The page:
YouTube Not Built on Big Media’s Back?
    So maybe YouTube really is about the long tail, the little guy, and the lonely girl. Videos removed at the request of copyright owners accounted for just 5.93 percent of the site’s 6,725 most-viewed videos over the last three months, according to a study by video-tracking site Vidmeter (see summary, full report).

    GOOG acquired a popular platform for a disruptive technology. I can understand what Schmidt is saying, but YouTube is still a going concern, no?

    If GOOG plays their cards right, w/ YouTube, they might revisit this idea, in the Future, and find they ‘overpaid’ by a whole lot less, if at all..

    They should light up more of their Dark-fibre, and get more serious about Wi-Max..

  2. dss says:

    and we should care, why?

  3. jeffshattuck says:

    Google… smart guys. They keep telling the world they “overpaid” for You Tube because You Tube doesn’t generate much in the way of revenue. Whatever.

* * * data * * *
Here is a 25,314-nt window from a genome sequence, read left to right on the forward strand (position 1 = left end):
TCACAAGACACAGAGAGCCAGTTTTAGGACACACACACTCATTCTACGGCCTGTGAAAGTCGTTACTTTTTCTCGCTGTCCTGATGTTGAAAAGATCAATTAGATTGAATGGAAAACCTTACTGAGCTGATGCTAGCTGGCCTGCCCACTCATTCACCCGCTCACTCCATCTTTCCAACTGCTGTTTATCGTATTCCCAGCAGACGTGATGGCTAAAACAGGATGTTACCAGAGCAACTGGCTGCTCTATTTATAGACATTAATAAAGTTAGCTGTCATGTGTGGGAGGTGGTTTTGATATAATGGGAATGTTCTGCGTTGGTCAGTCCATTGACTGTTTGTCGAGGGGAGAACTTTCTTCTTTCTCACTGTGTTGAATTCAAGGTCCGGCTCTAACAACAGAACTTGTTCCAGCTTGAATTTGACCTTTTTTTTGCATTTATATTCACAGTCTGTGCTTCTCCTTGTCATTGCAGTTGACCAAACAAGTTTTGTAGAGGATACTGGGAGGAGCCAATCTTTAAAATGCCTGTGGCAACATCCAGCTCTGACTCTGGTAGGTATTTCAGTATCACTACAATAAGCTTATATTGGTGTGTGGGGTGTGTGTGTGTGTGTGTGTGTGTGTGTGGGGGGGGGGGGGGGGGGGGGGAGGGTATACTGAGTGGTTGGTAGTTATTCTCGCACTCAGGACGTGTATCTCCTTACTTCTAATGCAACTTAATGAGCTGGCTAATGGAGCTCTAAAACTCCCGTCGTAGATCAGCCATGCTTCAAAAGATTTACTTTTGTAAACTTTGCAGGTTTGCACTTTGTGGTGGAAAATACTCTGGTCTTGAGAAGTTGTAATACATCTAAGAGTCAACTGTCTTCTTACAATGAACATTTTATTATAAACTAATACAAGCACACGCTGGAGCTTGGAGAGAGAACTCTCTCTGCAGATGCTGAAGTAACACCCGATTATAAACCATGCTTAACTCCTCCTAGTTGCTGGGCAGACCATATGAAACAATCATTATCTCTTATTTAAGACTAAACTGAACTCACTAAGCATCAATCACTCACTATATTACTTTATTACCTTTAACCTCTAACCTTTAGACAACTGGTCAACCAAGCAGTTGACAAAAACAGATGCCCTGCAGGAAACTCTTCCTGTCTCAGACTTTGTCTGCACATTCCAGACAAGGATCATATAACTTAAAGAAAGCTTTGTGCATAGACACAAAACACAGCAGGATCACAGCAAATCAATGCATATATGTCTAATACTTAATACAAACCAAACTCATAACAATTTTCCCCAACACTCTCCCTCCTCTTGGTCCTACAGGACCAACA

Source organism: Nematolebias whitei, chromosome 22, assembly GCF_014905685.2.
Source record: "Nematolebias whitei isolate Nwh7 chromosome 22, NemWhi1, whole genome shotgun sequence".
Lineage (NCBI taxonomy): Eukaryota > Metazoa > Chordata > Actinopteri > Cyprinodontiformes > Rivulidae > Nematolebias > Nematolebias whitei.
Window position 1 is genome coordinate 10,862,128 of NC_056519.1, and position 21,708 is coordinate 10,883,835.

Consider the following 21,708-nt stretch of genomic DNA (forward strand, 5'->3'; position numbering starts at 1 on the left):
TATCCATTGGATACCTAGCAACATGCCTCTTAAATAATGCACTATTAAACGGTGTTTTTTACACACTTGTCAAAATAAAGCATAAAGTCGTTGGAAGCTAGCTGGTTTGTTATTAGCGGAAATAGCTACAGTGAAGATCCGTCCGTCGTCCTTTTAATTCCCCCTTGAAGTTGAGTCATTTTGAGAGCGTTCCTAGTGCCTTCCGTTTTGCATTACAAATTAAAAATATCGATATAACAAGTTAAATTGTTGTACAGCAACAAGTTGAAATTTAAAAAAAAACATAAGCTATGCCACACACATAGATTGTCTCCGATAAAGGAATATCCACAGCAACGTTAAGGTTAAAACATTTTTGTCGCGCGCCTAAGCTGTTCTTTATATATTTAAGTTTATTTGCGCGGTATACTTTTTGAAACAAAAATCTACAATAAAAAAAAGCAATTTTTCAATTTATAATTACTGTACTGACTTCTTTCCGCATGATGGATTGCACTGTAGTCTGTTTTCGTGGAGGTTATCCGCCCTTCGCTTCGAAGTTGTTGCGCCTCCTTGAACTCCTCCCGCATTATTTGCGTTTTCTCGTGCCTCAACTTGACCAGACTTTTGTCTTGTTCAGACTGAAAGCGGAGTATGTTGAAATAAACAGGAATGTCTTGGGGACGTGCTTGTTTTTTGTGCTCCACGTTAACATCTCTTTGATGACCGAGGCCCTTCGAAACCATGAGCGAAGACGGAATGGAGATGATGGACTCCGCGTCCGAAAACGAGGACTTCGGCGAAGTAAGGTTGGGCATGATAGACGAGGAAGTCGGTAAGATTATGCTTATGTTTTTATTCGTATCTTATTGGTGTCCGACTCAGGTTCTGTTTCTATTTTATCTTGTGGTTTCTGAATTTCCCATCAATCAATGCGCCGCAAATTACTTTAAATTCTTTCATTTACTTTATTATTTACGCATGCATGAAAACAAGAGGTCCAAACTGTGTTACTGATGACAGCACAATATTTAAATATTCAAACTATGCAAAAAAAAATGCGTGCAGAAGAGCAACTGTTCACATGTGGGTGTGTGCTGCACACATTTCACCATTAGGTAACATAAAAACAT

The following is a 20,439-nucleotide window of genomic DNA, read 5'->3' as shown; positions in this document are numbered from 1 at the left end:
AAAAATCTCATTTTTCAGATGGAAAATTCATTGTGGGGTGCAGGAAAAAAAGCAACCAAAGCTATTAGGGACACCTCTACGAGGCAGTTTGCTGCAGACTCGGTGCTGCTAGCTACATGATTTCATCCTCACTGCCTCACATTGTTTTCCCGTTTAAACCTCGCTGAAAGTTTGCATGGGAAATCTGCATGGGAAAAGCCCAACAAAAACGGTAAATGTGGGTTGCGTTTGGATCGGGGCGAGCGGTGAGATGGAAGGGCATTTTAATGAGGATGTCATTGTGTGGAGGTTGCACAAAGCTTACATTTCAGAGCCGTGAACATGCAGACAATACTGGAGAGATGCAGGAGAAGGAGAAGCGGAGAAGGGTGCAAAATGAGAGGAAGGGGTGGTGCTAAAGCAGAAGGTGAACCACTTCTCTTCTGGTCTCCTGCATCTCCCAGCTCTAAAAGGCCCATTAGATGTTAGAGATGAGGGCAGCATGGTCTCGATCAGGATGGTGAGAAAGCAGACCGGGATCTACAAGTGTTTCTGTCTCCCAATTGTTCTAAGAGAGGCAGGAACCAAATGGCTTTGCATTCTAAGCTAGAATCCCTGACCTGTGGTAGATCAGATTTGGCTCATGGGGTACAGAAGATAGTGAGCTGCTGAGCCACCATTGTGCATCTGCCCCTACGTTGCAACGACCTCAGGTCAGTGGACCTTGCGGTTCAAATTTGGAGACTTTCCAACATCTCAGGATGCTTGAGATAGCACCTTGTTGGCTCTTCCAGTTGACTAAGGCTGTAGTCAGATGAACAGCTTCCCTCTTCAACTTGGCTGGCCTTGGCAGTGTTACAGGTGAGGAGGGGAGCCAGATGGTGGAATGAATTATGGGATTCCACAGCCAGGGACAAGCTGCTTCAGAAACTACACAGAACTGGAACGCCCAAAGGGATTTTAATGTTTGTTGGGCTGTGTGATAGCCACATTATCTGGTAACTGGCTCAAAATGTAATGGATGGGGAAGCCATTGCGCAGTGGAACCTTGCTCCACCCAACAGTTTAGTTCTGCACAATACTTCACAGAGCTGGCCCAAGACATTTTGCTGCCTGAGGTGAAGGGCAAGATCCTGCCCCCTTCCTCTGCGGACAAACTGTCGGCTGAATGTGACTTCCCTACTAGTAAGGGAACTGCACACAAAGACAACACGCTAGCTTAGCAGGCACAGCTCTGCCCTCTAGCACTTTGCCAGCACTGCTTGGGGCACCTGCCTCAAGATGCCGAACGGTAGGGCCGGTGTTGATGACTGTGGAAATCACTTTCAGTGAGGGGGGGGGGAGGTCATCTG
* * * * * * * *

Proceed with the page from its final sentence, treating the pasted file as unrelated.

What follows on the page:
Google claims poverty because it doesn’t want to have to pay any sort of standard royalty rate on You Tube content. Here’s the truth, though: Google bought You Tube to gain access to the search pool and use the data to tweak the Google algorithms behind Adwords. And the better Adwords performs, the more money Google makes.

    In other words, Google is making a boatload of money from You Tube, just indirectly.

  4. impermanence says:

    Barry writes:
    “When Google bought YouTube, the deal was mostly panned. (but I liked it — the increase in G’s value paid for the deal almost instantly) )”

    Barry, regardless of what happened to the price of the stock (temporary), over-paying for an asset, purposely, is pretty stupid. (We can assume here that “overpaying” means he could have offered $1B less and still had the deal.)